Magazine article Ideas on Liberty

U.S. by the Numbers: Figuring What's Left, Right, and Wrong with America State by State

Magazine article Ideas on Liberty

U.S. by the Numbers: Figuring What's Left, Right, and Wrong with America State by State

Article excerpt

U.S. by the Numbers: Figuring What's Left, Right, and Wrong with America State by State

by Raymond J. Keating and Thomas N. Edmonds

Capital Books * 2000 * 960 pages * $35.00

Reviewed by William H. Peterson

An Entrepreneurial Revolution. This is the watchword-guidepost here of Mr. Keating, chief economist of the Washington D.C.based Small Business Survival Committee, and Mr. Edmonds, a political media consultant and coauthor with Mr. Keating of their successful 1995 book, D.C. by the Numbers: A State of Failure.

To be sure, the Entrepreneurial Revolution sought by the authors has not been exactly dormant in America over the years, with the United States enjoying the world's highest gross domestic product per capita. But entrepreneurship is certainly in a beleaguered state today as the country continues to grapple with the inner contradictions of the welfare state. It is those contradictions-a power struggle between the public and private sectors-that are confronted and tracked numerically by the Keating-Edmonds team both for the nation (in 71 pages) and for each of the 50 states and the District of Columbia (in 865 pages).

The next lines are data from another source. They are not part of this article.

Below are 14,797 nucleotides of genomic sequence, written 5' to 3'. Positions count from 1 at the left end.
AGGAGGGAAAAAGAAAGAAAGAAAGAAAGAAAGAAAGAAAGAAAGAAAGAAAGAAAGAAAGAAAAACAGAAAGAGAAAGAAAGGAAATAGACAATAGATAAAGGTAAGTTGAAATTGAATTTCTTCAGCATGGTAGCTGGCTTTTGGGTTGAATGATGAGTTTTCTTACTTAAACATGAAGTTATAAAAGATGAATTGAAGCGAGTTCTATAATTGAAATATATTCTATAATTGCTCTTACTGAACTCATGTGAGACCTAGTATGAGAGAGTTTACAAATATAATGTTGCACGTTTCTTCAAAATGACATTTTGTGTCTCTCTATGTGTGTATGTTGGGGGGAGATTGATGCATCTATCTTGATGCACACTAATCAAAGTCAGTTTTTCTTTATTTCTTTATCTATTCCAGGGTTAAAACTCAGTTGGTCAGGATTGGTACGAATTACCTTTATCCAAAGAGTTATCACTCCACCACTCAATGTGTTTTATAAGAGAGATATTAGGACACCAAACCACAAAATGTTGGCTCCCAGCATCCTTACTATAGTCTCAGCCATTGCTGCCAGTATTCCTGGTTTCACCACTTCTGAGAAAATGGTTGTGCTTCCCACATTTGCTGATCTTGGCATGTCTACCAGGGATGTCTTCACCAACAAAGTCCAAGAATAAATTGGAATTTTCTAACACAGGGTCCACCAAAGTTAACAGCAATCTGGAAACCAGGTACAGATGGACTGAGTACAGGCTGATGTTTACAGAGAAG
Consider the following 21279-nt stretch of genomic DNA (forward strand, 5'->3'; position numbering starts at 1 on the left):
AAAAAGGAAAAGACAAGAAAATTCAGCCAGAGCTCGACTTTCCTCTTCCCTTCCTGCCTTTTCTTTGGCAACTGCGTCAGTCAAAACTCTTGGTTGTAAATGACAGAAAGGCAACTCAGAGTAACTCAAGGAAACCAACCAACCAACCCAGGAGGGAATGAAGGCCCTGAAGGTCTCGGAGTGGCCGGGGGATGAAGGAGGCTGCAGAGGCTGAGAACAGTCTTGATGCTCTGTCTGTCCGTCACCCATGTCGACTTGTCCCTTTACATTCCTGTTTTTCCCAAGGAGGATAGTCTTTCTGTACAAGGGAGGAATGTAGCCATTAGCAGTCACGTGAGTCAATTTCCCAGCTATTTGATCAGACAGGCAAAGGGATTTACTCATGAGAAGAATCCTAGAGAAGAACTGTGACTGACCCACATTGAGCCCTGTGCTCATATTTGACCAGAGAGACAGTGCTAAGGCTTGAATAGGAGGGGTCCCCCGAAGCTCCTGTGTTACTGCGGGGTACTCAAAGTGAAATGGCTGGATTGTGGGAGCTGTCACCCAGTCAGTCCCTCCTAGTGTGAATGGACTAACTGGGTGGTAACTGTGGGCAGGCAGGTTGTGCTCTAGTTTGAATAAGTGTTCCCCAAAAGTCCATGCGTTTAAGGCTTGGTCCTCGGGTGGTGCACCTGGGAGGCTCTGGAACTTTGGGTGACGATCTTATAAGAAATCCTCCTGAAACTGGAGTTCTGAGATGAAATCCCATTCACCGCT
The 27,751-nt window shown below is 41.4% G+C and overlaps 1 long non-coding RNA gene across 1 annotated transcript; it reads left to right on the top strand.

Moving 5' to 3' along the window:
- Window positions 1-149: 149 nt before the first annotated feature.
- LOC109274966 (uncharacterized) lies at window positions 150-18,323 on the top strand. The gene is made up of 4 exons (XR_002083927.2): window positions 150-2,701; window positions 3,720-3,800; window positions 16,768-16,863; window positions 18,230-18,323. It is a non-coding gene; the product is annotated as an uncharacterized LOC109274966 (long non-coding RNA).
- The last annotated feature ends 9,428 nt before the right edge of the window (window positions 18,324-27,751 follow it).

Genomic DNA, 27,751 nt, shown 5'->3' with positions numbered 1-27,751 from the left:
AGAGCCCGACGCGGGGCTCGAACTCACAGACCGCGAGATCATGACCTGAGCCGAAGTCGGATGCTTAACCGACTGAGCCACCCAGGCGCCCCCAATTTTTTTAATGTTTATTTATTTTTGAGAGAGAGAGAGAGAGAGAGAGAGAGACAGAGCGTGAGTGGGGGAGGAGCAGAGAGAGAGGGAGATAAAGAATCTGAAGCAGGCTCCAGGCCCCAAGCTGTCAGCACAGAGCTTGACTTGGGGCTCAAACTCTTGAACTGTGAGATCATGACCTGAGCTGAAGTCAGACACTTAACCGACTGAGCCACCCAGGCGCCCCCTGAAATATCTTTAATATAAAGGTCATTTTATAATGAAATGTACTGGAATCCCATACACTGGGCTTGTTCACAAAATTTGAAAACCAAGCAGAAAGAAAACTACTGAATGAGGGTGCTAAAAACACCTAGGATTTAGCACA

Nationally, the authors note a trend of government-spending increases that far outpace population growth. In other words, they see the public sector-the coercive government sector-swelling, while the voluntary sector of society shrinks, at least relatively. To wit:

From 1960 to 1997, total real government revenues-federal, state, and local-increased by 289 percent, so that government in the United States eats up today more than 31 percent of the GDP

From 1960 to 1999, real federal payroll tax revenues increased by an estimated 614 percent.

From 1960 to 1999, real federal revenues increased by an estimated 236 percent, accounting for about two-thirds of the total government take, including some $250 billion in annual federal grants to state and localities.

Those grants are usually on a 50-50 costsharing basis for projects favored by Washington, a trend that does not bode well for federalism or whatever is left of states' rights.

For example, the authors observe that in America's welfare state (and because of welfare-state support of unwed mothers? …

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